It’s often said that smoking cannabis is a good way to get more creative. It seems to make sense as well as you see things pretty differently when you’re high (so I’ve heard). Steve Jobs famously said “The best way I could describe the effect of the marijuana and hashish is that it would make me relaxed and creative,” and the likes of Lady Gaga have also praised marijuana’s creativity inducing ability. No doubt, the idea that cannabis makes you more creative has already become common knowledge.
But this bit of common knowledge may be completely wrong.
Weeding out misconceptions
We’re still behind on cannabis research as the complete prohibition has also prevented academics from studying the effects it has on the human body. But in recent years, several states and countries have relaxed their position on cannabis, legalizing it for recreational purposes or at least allowing researchers to study it.
So researchers got thinking: are the myths around marijuana consumption true? Christopher M. Barnes, Yu Tse Heng, and Kai Chi (Sam) Yam from the University of Washington and the National University of Singapore wanted to put that to the test.
“As academic researchers focused on workplace behaviors and performance, we have conducted numerous studies related to different factors that can influence employees. But research on the impact of cannabis in the workplace is still fairly limited, and so we were curious to explore how using weed at work might be affecting employees and organizations,” the researchers explain in an article that accompanied their research.
They recruited over 300 regular consumers of cannabis from Washington State, where recreational cannabis is allowed. Due to ethical reasons, the researchers couldn’t really get random people and ask them to consume cannabis, so they had to recruit people who were already consuming it regularly. The scientists then carried out two studies.
Creativity and cannabis
The participants were split into two groups. The first group was asked to do a task within 15 minutes of smoking a joint or vaping, and the other was asked to do the same task having not smoked in the past 12 hours. In the first study, participants were asked to give as many creative uses for a brick as possible (a task that is often used in creativity research). In the second study, participants imagined they worked for a consulting firm that had been hired to help a local music band increase revenue, and again were asked to generate as many creative ideas as possible.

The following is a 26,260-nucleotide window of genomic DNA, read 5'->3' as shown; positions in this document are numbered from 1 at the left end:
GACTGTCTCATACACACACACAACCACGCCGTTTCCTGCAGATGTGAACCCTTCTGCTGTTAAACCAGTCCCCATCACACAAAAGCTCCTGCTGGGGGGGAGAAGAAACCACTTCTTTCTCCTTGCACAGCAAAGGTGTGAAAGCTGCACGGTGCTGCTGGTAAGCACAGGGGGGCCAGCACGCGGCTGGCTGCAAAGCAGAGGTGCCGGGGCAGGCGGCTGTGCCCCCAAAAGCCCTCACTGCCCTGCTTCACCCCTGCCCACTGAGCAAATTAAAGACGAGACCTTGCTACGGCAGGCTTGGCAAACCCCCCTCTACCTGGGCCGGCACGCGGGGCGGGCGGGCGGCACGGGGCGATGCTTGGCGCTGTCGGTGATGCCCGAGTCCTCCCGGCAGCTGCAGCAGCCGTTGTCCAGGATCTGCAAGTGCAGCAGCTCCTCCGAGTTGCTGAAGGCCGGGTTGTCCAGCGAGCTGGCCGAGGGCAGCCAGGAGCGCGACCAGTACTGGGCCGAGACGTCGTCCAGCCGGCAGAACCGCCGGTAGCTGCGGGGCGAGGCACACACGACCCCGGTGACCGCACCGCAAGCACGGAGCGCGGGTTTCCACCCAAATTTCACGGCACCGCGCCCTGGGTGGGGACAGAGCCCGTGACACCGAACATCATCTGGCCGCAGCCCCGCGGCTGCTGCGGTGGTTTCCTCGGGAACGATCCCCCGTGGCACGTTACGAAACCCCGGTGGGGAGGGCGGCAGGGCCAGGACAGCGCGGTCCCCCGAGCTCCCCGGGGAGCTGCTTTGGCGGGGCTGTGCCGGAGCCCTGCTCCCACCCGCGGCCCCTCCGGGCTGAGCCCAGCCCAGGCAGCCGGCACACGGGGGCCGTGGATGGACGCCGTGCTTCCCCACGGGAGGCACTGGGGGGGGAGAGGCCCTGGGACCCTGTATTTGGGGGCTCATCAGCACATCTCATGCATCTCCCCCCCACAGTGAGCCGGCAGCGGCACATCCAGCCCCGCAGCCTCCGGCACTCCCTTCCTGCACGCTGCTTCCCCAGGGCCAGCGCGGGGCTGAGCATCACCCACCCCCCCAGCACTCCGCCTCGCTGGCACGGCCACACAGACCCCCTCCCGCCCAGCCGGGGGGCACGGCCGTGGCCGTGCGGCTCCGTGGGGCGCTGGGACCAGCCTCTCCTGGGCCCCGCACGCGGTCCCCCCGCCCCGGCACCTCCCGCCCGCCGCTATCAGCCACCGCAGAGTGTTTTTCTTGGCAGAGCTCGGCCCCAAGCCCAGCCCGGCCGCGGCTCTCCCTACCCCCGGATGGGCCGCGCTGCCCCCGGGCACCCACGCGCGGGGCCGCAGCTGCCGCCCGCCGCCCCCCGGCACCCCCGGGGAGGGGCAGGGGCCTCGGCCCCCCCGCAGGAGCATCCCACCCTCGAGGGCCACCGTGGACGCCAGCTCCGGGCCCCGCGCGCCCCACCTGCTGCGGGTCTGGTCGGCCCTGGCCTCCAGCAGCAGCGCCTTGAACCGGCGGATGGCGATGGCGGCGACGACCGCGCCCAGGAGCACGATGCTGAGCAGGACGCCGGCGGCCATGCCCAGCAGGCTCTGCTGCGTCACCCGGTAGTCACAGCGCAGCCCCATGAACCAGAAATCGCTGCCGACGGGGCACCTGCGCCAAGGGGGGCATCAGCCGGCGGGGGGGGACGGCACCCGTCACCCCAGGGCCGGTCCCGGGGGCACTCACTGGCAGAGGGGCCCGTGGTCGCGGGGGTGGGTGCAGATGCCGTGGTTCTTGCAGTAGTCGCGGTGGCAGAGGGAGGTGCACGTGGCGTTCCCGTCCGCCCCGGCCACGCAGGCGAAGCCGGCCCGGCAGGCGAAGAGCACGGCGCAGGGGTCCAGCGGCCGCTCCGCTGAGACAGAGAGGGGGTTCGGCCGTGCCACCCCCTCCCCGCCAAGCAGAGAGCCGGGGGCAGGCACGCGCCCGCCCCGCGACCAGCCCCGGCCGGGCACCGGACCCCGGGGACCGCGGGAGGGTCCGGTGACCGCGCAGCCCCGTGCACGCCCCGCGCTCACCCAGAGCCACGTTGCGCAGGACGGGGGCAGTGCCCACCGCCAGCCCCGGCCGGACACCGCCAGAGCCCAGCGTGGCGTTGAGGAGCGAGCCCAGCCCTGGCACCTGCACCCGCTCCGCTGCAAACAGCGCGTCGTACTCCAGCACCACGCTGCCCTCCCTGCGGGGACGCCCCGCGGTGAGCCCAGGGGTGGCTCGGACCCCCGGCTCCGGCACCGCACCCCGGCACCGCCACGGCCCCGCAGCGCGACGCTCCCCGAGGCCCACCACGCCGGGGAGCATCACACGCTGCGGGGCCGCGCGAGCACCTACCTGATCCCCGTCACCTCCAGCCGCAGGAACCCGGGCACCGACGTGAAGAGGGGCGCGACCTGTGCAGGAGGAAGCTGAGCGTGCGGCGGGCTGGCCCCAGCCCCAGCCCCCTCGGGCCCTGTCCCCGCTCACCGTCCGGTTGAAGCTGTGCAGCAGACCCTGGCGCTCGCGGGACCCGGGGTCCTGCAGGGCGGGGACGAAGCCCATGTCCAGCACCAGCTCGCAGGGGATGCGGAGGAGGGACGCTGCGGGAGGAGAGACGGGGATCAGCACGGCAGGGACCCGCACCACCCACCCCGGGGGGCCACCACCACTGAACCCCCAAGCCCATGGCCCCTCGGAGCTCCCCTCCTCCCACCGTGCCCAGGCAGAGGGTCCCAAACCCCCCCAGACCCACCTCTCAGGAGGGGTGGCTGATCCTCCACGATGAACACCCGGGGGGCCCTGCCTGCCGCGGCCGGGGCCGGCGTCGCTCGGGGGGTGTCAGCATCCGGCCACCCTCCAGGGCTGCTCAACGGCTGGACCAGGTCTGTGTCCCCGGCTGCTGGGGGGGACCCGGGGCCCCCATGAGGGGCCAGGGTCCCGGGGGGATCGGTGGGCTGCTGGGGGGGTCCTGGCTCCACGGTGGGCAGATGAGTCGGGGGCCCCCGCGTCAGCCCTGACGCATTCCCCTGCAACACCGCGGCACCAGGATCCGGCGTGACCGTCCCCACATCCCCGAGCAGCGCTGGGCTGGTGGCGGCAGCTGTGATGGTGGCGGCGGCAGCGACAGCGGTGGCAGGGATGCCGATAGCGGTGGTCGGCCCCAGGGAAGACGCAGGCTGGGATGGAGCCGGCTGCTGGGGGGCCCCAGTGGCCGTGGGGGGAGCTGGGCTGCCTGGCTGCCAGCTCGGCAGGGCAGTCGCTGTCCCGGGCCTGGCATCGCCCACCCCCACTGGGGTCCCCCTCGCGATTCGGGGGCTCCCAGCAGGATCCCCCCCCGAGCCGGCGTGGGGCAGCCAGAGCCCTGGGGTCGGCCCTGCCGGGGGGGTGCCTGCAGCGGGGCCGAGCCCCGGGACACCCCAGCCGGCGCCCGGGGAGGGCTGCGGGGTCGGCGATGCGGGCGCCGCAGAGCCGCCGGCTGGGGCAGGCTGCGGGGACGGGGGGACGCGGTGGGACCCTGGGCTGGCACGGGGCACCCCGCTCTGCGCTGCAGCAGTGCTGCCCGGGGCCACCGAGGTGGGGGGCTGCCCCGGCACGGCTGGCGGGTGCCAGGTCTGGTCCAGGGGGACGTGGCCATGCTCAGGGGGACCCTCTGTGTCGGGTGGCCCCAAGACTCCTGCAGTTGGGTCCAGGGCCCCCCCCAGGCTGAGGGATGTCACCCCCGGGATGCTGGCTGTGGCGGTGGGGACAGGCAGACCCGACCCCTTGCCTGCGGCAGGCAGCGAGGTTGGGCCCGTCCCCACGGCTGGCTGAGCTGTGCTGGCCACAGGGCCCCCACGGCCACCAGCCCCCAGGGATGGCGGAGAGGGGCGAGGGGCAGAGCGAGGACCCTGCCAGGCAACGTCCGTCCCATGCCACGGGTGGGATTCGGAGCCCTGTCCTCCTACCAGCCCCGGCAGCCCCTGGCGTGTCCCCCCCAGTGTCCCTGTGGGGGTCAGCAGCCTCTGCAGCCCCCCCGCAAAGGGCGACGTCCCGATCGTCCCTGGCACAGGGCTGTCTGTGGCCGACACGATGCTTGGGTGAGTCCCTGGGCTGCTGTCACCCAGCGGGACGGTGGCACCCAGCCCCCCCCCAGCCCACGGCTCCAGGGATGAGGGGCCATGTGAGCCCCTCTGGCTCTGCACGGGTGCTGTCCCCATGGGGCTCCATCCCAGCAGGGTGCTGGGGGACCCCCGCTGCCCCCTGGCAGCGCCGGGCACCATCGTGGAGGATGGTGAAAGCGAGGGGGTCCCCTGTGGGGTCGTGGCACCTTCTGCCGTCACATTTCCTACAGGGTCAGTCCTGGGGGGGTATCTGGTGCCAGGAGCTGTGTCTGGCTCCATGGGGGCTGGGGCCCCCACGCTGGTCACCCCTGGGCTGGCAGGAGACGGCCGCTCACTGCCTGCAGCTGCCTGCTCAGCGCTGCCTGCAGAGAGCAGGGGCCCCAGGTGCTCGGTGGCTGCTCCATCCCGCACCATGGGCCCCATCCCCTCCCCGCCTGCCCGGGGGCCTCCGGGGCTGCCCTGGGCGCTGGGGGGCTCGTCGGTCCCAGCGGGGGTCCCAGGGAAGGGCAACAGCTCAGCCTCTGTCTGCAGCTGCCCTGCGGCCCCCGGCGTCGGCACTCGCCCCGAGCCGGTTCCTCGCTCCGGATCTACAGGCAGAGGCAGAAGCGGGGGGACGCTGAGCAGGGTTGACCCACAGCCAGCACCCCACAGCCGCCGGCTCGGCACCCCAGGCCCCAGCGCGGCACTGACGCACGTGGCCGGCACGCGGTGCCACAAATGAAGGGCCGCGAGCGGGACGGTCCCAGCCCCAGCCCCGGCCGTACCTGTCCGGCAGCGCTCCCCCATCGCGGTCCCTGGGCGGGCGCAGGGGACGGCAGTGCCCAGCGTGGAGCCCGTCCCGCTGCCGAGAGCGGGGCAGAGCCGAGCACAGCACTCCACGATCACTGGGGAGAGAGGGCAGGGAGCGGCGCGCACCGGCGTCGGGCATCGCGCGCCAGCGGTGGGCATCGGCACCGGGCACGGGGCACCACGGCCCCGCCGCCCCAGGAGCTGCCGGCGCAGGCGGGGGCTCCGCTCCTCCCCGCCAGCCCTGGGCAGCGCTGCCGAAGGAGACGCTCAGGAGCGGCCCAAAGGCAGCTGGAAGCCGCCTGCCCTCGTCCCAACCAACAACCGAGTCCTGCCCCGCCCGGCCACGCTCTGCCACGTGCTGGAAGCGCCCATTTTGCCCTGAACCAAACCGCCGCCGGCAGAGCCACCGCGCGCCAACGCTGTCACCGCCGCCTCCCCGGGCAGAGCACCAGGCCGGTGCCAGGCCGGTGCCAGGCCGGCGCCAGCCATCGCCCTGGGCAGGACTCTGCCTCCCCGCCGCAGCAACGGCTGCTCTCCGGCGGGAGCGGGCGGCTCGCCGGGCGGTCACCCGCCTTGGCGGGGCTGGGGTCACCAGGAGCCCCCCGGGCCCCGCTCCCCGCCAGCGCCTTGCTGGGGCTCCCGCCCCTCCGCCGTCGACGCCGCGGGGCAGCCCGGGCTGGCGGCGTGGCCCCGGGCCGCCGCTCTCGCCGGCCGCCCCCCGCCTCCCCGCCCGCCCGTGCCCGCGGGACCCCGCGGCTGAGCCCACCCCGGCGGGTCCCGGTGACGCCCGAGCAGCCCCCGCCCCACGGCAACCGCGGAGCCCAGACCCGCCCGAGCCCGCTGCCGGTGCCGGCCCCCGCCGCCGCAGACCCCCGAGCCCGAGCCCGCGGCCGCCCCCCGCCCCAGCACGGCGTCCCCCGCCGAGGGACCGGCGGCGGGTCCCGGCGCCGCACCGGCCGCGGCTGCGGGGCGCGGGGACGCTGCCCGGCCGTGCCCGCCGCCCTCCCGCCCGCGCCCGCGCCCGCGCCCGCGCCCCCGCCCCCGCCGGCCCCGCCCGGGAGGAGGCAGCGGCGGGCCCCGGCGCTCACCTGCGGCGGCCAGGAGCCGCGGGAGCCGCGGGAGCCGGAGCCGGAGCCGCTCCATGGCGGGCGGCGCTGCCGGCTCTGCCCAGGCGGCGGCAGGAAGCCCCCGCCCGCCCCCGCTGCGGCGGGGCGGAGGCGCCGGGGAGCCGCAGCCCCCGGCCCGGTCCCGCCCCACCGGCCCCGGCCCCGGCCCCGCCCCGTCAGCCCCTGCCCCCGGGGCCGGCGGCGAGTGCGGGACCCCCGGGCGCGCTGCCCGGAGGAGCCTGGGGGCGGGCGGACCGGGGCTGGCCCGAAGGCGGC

Then, both the participants and an external panel of research assistants and experts judged how creative the ideas were. In all studies, participants also put down how they felt and how good they thought their ideas were.
The high participants felt happier and cheerful. They were, on average, in a way better mood. This led them to evaluate reponses, both their own and those of others, as more creative. In other words, when people got high, they felt they were more creative — as were the ones around them. But the experts found no difference in creativity for high and non-high participants.
Researchers say that the results should be evaluated with nuance. The findings show that cannabis didn’t make people any less creative either — so if people’s jobs depend on generating creative ideas, then blanked bans on cannabis may not do much good. But if people’s jobs involve evaluating creative ideas, then smoking pot is probably not a good idea.
“Of course, these findings are hardly a condemnation of cannabis. Our research suggests that partaking doesn’t help or harm people’s creativity, and so for employees in roles focused on generating creative ideas, occasional pot use may not be problematic. However, the effect of weed on people’s ability to reliably evaluate creative ideas does imply a potential downside to workplace usage: If you are a manager or project leader tasked with evaluating creative ideas (whether your own or those of your colleagues), being high might make you more likely to overestimate an idea’s merit. So for these roles, sobriety may be beneficial,” the researchers conclude.